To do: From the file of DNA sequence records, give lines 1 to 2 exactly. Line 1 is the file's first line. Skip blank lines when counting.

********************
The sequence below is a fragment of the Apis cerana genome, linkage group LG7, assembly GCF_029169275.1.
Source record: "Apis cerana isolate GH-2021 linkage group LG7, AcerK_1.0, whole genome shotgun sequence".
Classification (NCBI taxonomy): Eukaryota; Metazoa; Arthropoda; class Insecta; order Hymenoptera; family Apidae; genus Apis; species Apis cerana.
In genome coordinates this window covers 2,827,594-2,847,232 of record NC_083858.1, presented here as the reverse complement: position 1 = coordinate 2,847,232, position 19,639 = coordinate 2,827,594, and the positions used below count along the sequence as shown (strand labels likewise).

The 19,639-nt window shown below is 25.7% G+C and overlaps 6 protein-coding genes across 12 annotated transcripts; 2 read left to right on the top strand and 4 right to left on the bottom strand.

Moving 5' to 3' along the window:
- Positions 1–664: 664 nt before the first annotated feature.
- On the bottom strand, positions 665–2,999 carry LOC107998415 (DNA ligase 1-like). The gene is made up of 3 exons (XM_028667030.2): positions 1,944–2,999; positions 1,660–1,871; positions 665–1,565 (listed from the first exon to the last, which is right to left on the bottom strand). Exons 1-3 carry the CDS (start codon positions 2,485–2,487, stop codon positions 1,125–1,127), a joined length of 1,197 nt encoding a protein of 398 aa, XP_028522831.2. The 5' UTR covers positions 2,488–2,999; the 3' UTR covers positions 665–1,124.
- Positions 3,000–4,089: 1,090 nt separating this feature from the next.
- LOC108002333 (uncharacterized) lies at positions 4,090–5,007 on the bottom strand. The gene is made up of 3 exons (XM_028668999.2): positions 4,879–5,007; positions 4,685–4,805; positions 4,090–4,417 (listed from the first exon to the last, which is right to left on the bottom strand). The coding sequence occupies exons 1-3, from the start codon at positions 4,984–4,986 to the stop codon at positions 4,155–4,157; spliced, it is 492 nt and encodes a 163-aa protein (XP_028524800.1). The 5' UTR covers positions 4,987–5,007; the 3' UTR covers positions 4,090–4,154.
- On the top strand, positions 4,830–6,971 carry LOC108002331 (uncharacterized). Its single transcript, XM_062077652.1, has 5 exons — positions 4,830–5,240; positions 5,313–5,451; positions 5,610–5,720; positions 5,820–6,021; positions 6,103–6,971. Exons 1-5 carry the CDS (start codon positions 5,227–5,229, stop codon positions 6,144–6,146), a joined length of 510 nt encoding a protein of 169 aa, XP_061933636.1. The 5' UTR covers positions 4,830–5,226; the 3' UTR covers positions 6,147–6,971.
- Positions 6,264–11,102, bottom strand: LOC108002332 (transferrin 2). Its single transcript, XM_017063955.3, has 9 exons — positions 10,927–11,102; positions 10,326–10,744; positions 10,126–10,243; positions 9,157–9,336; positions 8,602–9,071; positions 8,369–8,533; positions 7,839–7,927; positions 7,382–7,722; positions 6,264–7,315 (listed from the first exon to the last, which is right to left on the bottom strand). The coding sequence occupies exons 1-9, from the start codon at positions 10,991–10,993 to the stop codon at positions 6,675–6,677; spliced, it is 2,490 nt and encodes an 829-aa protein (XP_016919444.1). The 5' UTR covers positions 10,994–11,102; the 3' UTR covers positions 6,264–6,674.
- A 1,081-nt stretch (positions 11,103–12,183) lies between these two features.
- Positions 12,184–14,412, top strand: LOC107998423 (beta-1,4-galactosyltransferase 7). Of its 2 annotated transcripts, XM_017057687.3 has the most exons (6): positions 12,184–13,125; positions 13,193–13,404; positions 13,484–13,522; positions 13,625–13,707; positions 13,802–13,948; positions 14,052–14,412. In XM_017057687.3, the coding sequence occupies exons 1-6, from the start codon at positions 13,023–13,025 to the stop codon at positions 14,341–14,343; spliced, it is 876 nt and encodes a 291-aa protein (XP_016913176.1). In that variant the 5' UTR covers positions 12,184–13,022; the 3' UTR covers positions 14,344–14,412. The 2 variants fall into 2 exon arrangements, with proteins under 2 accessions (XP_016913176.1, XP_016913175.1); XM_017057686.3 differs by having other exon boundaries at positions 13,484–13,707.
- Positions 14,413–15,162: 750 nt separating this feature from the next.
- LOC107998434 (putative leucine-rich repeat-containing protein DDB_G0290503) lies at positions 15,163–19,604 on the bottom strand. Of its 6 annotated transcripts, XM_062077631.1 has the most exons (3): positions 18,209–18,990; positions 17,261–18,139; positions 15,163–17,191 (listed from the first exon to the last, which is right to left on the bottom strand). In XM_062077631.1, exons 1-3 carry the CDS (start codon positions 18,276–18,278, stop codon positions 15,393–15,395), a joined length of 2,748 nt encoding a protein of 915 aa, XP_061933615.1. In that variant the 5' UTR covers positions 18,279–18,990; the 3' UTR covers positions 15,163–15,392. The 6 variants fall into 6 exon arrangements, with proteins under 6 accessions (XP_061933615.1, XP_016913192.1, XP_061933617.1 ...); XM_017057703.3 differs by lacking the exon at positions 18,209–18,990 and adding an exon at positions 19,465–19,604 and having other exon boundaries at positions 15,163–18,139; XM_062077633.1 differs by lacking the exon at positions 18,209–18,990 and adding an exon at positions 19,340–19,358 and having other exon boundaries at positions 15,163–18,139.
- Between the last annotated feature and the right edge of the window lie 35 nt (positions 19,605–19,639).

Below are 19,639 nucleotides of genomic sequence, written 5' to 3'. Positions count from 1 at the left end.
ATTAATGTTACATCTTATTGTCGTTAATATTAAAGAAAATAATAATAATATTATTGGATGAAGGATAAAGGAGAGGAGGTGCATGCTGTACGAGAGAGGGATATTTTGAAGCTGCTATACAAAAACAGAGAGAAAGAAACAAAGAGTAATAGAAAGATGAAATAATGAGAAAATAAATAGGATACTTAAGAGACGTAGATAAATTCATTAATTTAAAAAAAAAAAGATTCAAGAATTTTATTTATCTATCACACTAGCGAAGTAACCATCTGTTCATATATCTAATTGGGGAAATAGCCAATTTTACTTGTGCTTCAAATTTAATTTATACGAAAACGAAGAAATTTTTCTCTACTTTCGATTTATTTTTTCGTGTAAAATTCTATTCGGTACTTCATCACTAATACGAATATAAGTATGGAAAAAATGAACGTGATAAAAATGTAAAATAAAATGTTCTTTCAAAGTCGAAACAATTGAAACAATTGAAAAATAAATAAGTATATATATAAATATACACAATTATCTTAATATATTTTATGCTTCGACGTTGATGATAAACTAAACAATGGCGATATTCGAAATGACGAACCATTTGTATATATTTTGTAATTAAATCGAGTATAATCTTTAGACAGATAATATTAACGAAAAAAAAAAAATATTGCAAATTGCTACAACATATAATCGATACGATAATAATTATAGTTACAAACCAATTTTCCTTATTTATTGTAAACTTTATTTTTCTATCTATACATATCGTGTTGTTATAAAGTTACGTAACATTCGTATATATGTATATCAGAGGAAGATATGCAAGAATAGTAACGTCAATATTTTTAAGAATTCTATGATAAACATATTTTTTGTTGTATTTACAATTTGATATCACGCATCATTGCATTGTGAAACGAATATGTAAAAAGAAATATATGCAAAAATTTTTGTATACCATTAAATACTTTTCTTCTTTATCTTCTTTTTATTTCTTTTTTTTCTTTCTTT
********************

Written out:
The sequence below is a fragment of the Apis cerana genome, linkage group LG7, assembly GCF_029169275.1.
Source record: "Apis cerana isolate GH-2021 linkage group LG7, AcerK_1.0, whole genome shotgun sequence".